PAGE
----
Settlement (destroyed): OS Grid Reference – SJ 959 928
Archaeology & History
Known by this name – Werneth – since at least the 12th century, place-name masters Ekwall, Smith and others have tended to think the place derives from a hypothetical British word, *verno-, meaning alder trees – though I aint so sure misself.
It’s been difficult to ascertain the precise nature of this prehistoric arena. Many mesolithic flint finds and old stone axes have been found around the area, but it seems primarily to have developed into a neolithic and Bronze Age settlement and burial site. A number of cairns were once here, and both rounded and linear earthwork features occur in the area; but there’s been considerable disturbance in and around the site and without in-depth archaeo-surveillance, much remains hidden.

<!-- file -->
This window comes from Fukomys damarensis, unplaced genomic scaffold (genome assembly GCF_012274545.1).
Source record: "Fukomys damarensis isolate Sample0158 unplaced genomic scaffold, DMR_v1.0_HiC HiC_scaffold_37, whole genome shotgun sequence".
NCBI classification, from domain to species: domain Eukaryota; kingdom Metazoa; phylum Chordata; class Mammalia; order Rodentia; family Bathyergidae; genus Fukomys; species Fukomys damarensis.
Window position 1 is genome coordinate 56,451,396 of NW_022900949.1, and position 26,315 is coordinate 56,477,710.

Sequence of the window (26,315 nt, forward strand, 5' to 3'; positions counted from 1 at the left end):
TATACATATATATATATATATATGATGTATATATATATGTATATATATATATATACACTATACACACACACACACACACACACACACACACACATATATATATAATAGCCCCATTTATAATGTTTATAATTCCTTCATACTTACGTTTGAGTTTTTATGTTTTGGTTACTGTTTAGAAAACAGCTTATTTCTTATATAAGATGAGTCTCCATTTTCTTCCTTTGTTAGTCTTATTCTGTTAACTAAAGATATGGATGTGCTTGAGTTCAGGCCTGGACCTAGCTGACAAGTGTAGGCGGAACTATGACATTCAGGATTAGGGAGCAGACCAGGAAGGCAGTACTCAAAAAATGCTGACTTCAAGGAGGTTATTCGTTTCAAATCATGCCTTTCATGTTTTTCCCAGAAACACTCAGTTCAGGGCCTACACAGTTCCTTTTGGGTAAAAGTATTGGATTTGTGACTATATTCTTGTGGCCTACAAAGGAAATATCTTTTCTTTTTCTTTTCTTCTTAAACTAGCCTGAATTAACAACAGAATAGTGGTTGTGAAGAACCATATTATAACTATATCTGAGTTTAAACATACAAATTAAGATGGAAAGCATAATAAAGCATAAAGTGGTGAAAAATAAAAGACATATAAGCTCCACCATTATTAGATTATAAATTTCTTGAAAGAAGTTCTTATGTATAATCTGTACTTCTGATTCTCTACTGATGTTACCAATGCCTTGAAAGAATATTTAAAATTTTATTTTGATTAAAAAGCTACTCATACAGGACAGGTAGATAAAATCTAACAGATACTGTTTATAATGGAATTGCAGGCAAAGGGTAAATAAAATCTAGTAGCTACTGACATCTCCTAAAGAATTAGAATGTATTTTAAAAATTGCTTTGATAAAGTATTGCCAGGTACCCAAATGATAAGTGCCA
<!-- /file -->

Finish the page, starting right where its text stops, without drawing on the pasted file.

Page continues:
- Abraham, John Harris, Hidden Prehistory around the North West, Kindle 2012.
- Ekwall, E., The Place-Names of Lancashire, Manchester University Press 1922.
- Marriott, W., The Antiquities of Lyme and its Vicinity, Stockport 1810.
- Nevell, Michael, Tameside before 1066, TMBC 1992.
© Paul Bennett, The Northern Antiquarian